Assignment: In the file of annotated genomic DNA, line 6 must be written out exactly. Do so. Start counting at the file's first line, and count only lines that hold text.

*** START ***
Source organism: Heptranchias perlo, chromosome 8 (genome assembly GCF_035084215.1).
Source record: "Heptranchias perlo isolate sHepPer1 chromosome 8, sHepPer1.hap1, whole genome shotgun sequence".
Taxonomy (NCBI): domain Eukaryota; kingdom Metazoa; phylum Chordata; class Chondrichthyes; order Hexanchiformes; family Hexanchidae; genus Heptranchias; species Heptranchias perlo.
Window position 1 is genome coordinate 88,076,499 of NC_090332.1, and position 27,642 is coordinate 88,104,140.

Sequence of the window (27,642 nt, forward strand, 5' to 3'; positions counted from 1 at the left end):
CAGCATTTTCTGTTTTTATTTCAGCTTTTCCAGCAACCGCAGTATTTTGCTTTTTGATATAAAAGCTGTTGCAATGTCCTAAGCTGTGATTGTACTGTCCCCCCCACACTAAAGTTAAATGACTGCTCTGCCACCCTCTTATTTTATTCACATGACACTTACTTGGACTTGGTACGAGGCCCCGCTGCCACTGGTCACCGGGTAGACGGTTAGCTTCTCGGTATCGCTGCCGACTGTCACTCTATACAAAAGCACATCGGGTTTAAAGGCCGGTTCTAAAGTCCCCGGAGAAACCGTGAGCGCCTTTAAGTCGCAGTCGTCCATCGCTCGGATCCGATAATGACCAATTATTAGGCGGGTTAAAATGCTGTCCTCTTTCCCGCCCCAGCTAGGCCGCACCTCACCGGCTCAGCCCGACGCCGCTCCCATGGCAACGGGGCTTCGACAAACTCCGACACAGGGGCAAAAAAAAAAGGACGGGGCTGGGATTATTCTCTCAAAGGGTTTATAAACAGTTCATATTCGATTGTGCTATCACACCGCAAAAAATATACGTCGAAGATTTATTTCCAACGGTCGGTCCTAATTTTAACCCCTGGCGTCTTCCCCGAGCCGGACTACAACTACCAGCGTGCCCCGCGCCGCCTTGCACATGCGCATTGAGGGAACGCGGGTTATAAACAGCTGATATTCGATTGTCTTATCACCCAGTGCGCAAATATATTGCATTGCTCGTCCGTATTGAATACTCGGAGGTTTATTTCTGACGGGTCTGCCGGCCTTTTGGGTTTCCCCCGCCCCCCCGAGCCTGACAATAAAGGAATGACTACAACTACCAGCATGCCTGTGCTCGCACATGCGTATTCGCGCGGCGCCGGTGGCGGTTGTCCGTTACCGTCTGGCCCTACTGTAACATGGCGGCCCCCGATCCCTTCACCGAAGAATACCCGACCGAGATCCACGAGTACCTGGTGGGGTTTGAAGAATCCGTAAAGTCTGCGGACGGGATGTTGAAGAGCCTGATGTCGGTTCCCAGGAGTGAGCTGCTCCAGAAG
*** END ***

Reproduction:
CAGCATTTTCTGTTTTTATTTCAGCTTTTCCAGCAACCGCAGTATTTTGCTTTTTGATATAAAAGCTGTTGCAATGTCCTAAGCTGTGATTGTACTGTCCCCCCCACACTAAAGTTAAATGACTGCTCTGCCACCCTCTTATTTTATTCACATGACACTTACTTGGACTTGGTACGAGGCCCCGCTGCCACTGGTCACCGGGTAGACGGTTAGCTTCTCGGTATCGCTGCCGACTGTCACTCTATACAAAAGCACATCGGGTTTAAAGGCCGGTTCTAAAGTCCCCGGAGAAACCGTGAGCGCCTTTAAGTCGCAGTCGTCCATCGCTCGGATCCGATAATGACCAATTATTAGGCGGGTTAAAATGCTGTCCTCTTTCCCGCCCCAGCTAGGCCGCACCTCACCGGCTCAGCCCGACGCCGCTCCCATGGCAACGGGGCTTCGACAAACTCCGACACAGGGGCAAAAAAAAAAGGACGGGGCTGGGATTATTCTCTCAAAGGGTTTATAAACAGTTCATATTCGATTGTGCTATCACACCGCAAAAAATATACGTCGAAGATTTATTTCCAACGGTCGGTCCTAATTTTAACCCCTGGCGTCTTCCCCGAGCCGGACTACAACTACCAGCGTGCCCCGCGCCGCCTTGCACATGCGCATTGAGGGAACGCGGGTTATAAACAGCTGATATTCGATTGTCTTATCACCCAGTGCGCAAATATATTGCATTGCTCGTCCGTATTGAATACTCGGAGGTTTATTTCTGACGGGTCTGCCGGCCTTTTGGGTTTCCCCCGCCCCCCCGAGCCTGACAATAAAGGAATGACTACAACTACCAGCATGCCTGTGCTCGCACATGCGTATTCGCGCGGCGCCGGTGGCGGTTGTCCGTTACCGTCTGGCCCTACTGTAACATGGCGGCCCCCGATCCCTTCACCGAAGAATACCCGACCGAGATCCACGAGTACCTGGTGGGGTTTGAAGAATCCGTAAAGTCTGCGGACGGGATGTTGAAGAGCCTGATGTCGGTTCCCAGGAGTGAGCTGCTCCAGAAG